European governments have already taken major steps to put pressure on Iran, such as an oil embargo, to get it to comply with international demands that it abandon enrichment of uranium, believed to be part of programme to build nuclear weapons.
But experts say the current sanctions leave plenty of leeway for Iranian firms to operate in Europe, partly because European sanctions tend to pick specific targets rather than impose sweeping bans.
Transactions with the Iranian central bank, which settles most trade payments, are allowed if they are linked to legitimate trade, for example.
Targeting specific companies accused of financing Tehran's nuclear proliferation activities also means that firms can evade sanctions by spinning off new ones.
Britain is pushing for a ban on trade with Iran in any energy-related sector, which could help close such loopholes.
"The Iranians spin out new companies and the Europeans play catch-up. It would be more effective to have a blanket ban," said Mark Dubowitz, head of the non-profit Foundation for Defense of Democracies in the United States, which pushes for tough sanctions on Iran.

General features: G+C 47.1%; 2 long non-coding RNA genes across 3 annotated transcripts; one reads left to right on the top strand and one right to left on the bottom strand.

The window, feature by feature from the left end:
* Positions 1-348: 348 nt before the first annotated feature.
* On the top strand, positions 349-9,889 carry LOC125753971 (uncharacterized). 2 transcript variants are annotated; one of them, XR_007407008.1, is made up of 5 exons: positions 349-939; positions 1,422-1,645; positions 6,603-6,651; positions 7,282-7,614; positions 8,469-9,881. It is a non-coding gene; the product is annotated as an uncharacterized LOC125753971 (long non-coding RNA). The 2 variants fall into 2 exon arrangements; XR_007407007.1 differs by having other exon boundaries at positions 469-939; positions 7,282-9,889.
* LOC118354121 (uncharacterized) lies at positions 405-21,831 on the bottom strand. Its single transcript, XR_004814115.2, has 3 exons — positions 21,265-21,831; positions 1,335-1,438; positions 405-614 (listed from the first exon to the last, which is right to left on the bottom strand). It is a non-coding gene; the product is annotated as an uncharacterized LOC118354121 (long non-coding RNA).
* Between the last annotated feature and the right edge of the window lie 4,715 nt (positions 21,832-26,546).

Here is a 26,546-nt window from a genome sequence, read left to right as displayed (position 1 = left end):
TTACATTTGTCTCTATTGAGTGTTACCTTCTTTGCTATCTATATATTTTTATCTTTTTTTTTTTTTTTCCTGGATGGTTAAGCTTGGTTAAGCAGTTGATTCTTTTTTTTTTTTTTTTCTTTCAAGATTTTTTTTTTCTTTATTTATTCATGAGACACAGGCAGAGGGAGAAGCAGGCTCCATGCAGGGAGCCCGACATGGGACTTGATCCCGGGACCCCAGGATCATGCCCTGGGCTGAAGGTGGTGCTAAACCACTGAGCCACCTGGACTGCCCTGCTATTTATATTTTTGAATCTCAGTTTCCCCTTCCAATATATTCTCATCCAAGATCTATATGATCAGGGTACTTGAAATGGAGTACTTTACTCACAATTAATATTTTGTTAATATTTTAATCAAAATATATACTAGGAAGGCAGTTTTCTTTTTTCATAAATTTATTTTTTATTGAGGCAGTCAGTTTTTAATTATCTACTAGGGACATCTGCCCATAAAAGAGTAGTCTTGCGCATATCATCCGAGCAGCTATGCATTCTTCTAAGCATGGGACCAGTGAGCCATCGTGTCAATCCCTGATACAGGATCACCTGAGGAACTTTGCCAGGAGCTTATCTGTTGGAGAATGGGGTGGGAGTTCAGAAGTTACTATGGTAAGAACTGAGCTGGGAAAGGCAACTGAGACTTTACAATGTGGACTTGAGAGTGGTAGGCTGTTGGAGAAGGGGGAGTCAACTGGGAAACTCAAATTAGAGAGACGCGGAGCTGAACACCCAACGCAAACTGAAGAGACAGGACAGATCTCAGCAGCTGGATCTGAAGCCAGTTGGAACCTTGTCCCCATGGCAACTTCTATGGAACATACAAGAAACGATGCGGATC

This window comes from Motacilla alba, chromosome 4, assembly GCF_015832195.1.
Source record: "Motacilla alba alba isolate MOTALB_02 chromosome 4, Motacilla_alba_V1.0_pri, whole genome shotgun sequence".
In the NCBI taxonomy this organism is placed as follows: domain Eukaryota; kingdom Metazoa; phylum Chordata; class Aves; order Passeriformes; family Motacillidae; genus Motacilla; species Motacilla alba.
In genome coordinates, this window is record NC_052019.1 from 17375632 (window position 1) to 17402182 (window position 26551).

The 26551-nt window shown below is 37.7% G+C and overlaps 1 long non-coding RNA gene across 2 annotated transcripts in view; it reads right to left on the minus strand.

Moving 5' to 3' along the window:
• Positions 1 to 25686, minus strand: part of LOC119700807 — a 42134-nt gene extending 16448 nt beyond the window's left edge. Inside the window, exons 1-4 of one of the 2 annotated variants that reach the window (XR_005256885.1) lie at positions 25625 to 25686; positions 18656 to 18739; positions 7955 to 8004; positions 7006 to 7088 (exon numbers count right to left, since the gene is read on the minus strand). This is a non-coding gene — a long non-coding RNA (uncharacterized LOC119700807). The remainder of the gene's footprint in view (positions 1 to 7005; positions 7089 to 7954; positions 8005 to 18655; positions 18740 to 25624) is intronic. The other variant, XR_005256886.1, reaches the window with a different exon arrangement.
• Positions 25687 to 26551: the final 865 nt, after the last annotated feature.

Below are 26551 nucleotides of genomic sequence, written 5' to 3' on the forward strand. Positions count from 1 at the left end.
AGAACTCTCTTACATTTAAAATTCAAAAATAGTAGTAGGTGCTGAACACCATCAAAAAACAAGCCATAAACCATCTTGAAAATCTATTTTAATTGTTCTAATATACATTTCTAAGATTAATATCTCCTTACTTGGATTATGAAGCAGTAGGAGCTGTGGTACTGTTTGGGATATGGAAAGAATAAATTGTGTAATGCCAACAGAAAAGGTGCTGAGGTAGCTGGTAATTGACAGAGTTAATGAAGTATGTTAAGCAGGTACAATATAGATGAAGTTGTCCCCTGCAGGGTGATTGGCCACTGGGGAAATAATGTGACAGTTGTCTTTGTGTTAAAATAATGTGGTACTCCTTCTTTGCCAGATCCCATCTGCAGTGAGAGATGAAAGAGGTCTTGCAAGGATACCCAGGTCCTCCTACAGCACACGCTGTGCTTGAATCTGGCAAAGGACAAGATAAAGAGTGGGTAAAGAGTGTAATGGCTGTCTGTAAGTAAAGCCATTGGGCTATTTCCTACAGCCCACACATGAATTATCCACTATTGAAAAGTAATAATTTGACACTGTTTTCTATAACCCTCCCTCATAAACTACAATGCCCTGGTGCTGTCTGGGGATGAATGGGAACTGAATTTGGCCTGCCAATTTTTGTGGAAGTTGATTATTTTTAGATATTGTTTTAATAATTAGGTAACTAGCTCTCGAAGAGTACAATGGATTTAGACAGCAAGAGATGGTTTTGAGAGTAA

Diplomats said talks between the EU's 27 members are at a preliminary stage, meaning new proposals are expected. But discussions will likely be heated, with many capitals concerned about the impact of any new sanctions on economies battered by a three-year debt crisis.
"The debate should intensify in the coming week," one EU diplomat said. "There are various suggestions and nothing has been agreed."